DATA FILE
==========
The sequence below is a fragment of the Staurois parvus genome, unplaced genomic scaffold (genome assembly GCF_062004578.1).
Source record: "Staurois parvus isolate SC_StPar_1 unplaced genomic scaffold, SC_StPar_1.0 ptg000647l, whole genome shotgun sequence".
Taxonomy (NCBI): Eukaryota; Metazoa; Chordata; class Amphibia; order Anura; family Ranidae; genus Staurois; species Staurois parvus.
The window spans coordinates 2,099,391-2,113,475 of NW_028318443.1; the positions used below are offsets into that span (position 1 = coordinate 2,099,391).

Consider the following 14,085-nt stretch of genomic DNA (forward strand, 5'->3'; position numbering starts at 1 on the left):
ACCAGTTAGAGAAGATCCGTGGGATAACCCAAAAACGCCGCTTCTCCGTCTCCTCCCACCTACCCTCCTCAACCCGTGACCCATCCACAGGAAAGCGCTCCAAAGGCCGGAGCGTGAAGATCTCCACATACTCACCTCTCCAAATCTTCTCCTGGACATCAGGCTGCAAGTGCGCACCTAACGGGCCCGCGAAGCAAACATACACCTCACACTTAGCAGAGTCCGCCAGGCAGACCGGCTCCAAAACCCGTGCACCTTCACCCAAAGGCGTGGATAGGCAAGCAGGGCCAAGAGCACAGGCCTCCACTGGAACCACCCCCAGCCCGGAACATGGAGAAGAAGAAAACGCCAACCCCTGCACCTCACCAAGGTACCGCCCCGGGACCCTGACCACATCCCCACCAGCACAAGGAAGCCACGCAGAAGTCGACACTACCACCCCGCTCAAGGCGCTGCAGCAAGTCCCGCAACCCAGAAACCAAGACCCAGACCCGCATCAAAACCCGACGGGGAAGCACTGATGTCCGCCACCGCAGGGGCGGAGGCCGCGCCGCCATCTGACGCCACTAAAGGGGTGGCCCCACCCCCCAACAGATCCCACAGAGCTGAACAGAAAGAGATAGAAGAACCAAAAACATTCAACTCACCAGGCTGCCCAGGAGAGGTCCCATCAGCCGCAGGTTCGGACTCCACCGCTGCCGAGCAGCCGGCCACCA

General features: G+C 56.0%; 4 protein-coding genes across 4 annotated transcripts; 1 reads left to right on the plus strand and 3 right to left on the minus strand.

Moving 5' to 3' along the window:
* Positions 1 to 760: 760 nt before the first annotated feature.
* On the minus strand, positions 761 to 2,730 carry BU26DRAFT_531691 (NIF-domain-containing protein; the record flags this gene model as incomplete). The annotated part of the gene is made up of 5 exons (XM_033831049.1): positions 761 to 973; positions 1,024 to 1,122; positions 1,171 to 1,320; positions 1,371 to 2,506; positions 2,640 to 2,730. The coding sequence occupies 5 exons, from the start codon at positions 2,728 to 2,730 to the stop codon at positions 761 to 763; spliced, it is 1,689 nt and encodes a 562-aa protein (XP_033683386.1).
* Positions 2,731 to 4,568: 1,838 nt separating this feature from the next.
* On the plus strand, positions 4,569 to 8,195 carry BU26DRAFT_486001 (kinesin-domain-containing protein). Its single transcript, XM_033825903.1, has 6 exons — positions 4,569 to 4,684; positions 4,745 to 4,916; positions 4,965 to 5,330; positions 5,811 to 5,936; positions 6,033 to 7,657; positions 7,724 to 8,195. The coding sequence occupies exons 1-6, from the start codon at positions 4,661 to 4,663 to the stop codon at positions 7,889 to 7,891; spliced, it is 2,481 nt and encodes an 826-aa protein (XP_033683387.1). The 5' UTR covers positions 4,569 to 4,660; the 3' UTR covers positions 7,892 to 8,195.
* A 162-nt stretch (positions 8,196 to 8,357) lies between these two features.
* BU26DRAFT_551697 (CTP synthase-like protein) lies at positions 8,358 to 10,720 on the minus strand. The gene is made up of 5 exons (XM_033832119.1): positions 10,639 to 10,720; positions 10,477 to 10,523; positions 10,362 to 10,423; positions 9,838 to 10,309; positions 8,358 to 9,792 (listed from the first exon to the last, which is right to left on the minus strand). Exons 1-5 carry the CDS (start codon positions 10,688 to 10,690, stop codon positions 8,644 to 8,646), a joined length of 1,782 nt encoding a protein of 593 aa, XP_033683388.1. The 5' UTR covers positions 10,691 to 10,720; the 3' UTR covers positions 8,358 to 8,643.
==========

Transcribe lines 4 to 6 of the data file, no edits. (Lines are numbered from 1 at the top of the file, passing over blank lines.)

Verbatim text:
The window spans coordinates 2,099,391-2,113,475 of NW_028318443.1; the positions used below are offsets into that span (position 1 = coordinate 2,099,391).

Consider the following 14,085-nt stretch of genomic DNA (forward strand, 5'->3'; position numbering starts at 1 on the left):
ACCAGTTAGAGAAGATCCGTGGGATAACCCAAAAACGCCGCTTCTCCGTCTCCTCCCACCTACCCTCCTCAACCCGTGACCCATCCACAGGAAAGCGCTCCAAAGGCCGGAGCGTGAAGATCTCCACATACTCACCTCTCCAAATCTTCTCCTGGACATCAGGCTGCAAGTGCGCACCTAACGGGCCCGCGAAGCAAACATACACCTCACACTTAGCAGAGTCCGCCAGGCAGACCGGCTCCAAAACCCGTGCACCTTCACCCAAAGGCGTGGATAGGCAAGCAGGGCCAAGAGCACAGGCCTCCACTGGAACCACCCCCAGCCCGGAACATGGAGAAGAAGAAAACGCCAACCCCTGCACCTCACCAAGGTACCGCCCCGGGACCCTGACCACATCCCCACCAGCACAAGGAAGCCACGCAGAAGTCGACACTACCACCCCGCTCAAGGCGCTGCAGCAAGTCCCGCAACCCAGAAACCAAGACCCAGACCCGCATCAAAACCCGACGGGGAAGCACTGATGTCCGCCACCGCAGGGGCGGAGGCCGCGCCGCCATCTGACGCCACTAAAGGGGTGGCCCCACCCCCCAACAGATCCCACAGAGCTGAACAGAAAGAGATAGAAGAACCAAAAACATTCAACTCACCAGGCTGCCCAGGAGAGGTCCCATCAGCCGCAGGTTCGGACTCCACCGCTGCCGAGCAGCCGGCCACCA